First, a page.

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  • Writer's pictureLinda Pizzitola, Kauai, Hawaii

The Art of "Yes and..."

Updated: Apr 18, 2023

the art of "yes, and..."

"Yes and..." is one of my favorite take aways from To Sell is Human: The Surprising Truth About Moving Others by Daniel Pink. He says we are all salespeople, whether we're moving goods, services, ideas, or otherwise trying to persuade anyone to do anything. Times have changed in the world of influencing others, he says. Now consumers can educate themselves and access feedback from other consumers with the click of button. So "the stable, simple, and certain conditions that favored scripts have now given way to the dynamic, complex, and unpredictable conditions that favor improvisation.

Beneath the apparent chaos of improvisation is a light structure that allows it to work. Understanding that structure can help you move [i.e. influence] others, especially when your astute perspective-taking, infectious positivity, and brilliant framing don’t deliver the results you seek. In those circumstances and many others, you’ll do better if you follow three essential rules of improvisational theater: (1) Hear offers. (2) Say 'Yes and...' (3) Make your partner look good."

HEAR OFFERS. The first principle of improvisation hinges on attunement, leaving our own perspective to inhabit the perspective of another. Cathy Salit, Founder and CEO of Performance of a Lifetime, emphasizes slowing down and shutting up as the route to listening well. Listening without some degree of intimacy isn’t really listening. It’s passive and transactional rather than active and engaged. 'Listen without listening for anything.' Objections are often offers in disguise.

SAY 'YES AND...' is the second foundational skill for improv artists. It depends on buoyancy, in particular the quality of positivity. “Yes and...” carries a particular force, which becomes clearer when we contrast it with its evil twin, “Yes but...” as the following exercise illustrates:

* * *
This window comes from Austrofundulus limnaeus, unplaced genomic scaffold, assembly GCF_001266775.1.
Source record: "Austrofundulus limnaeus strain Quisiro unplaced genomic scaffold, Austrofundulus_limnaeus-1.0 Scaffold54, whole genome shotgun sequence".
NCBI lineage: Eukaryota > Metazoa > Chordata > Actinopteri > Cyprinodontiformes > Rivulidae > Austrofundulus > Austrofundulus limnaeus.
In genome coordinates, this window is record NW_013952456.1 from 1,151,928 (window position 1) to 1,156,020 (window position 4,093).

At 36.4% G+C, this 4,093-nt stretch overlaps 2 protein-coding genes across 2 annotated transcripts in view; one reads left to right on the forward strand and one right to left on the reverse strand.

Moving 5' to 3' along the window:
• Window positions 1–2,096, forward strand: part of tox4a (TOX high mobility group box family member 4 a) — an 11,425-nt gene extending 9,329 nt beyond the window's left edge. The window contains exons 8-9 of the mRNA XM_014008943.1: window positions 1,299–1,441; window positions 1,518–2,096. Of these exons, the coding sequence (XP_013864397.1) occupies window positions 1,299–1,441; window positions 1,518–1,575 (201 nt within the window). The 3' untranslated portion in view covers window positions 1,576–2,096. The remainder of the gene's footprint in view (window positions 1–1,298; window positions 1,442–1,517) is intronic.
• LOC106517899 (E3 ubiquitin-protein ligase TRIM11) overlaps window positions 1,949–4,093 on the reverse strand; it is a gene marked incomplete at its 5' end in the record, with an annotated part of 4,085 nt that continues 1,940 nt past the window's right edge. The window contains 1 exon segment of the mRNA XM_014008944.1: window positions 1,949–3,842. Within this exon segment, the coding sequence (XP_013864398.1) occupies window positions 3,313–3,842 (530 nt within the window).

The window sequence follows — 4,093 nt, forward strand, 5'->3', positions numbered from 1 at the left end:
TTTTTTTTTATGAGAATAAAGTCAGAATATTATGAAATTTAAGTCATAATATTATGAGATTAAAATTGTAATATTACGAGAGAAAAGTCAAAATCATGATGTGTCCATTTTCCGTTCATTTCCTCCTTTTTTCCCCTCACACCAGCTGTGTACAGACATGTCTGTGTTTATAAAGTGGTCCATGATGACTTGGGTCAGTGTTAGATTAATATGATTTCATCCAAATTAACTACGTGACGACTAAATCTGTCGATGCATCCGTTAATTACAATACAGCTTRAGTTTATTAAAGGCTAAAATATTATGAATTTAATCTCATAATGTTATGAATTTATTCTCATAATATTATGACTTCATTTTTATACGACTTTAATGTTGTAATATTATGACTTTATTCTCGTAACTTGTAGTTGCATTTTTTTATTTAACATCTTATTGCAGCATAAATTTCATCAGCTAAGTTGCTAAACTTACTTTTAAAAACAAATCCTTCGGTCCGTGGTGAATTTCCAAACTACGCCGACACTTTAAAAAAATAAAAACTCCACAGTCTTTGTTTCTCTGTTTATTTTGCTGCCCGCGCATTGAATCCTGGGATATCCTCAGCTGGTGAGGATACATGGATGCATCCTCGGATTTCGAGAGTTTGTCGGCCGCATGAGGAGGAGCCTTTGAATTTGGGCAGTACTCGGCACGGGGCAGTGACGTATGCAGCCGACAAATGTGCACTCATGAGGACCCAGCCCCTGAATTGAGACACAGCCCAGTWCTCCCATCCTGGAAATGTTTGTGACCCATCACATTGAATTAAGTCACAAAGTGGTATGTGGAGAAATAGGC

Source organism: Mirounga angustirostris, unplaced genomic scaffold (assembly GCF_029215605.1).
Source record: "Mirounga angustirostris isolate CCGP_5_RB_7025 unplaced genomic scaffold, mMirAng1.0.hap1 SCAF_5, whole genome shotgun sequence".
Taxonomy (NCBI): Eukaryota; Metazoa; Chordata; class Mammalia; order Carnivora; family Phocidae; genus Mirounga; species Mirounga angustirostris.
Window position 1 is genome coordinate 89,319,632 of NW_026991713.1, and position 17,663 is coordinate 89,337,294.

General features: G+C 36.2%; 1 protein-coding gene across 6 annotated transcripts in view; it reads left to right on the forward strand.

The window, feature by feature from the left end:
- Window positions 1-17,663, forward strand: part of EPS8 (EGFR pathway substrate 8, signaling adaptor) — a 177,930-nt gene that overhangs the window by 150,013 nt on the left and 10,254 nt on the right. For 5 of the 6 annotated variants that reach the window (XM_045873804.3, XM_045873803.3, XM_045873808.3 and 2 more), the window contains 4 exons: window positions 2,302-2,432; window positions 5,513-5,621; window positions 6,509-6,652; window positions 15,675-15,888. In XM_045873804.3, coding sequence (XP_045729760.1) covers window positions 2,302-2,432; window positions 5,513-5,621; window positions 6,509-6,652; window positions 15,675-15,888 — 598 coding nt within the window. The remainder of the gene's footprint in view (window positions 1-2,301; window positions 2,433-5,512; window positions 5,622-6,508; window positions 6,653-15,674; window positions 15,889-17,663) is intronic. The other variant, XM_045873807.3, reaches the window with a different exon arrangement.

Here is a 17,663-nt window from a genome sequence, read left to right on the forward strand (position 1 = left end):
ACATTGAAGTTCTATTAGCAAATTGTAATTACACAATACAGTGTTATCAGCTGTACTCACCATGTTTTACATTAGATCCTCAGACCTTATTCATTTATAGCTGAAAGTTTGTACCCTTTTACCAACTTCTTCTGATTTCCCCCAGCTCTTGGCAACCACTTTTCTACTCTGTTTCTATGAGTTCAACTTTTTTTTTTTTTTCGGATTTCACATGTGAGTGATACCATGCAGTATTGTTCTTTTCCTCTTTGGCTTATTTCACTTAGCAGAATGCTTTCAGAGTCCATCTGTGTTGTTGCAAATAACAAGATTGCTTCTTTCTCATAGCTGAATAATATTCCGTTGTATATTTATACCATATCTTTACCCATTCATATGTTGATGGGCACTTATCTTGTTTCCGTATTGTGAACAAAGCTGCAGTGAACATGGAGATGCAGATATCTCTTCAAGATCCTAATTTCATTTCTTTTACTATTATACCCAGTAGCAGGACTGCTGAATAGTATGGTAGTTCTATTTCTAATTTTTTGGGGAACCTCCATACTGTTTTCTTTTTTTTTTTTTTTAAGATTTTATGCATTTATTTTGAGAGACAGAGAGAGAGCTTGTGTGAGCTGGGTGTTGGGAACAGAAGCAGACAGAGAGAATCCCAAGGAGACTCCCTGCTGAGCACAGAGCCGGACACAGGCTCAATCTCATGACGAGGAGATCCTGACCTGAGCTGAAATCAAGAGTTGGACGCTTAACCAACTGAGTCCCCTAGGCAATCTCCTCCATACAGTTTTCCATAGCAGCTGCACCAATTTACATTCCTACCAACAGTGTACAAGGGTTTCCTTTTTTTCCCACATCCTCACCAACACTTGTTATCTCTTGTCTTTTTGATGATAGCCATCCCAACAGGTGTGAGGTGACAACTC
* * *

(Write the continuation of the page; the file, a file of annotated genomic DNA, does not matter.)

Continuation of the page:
One person begins with a proposition—for example, “Let’s have our high school reunion in Las Vegas.” Every subsequent comment from both participants must begin with “Yes, but.” It usually unfolds something like this:

“Let’s have our high school reunion in Las Vegas.”

“Yes, but that’s going to be too expensive for some people.”

“Yes, but that way only the people who really want to be there will attend.”

“Yes, but some of our classmates don’t gamble.”

“Yes, but there’s more to do there than play blackjack.”

“Yes, but even without gambling, it’s still not a great place for people to bring their families.”

“Yes, but reunions are better without all those kids.”

“Yes, but if people can’t find child care at home, they won’t attend . . .”

The planning process spins and spins, but nothing—and nobody—moves.


Then participants take an alternative route, where the undermining conjunction “but” is replaced with its more inclusive sibling, “and.” This version might go like this:

“Let’s have our high school reunion in Las Vegas.”

“Yes—and if it’s too expensive for some people we can raise money or organize road trips.”

“Yes—and if we start early, we could reserve a block of rooms at a hotel that offers volume discounts.”

“Yes—and for families with kids and for people who don’t gamble, we could organize activities during the day.”

“Yes—and if we have enough people, we might be able to pool our resources to pay for babysitters so one night some parents can go out on their own.”

“Yes—and those who wanted to could all go to a show together.”

Instead of swirling downward into frustration, “Yes and” spirals upward toward possibility. When you stop you’ve got a set of options, not a sense of futility.

“Yes and’ isn’t a technique,” Salit says. “It’s a way of life.”

MAKE YOUR PARTNER LOOK GOOD is the third rule of improvisational theater and relates to "Think Win-Win," habit number four on Stephen Covey’s list of Seven Habits Of Highly Effective People. "Adopt a frame of mind and heart that constantly seeks mutual benefit in all human interactions."

"In improv, you never try to get someone to do something. That’s coercion, not creativity,” Salit says. “You make offers, you accept offers—and a conversation, a relationship, a scene, and other possibilities emerge."

While there are certainly appropriate times in life to say 'No,' "if you train your ears to hear offers, if you respond to others with 'Yes and...' and if you always try to make your counterpart look good, possibilities will emerge."

“Those who say ‘Yes’ are rewarded by the adventures they have. Those who say ‘No’ are rewarded by the safety they attain.” -Keith Johnstone, author of Impro: Improvisation and the Theatre

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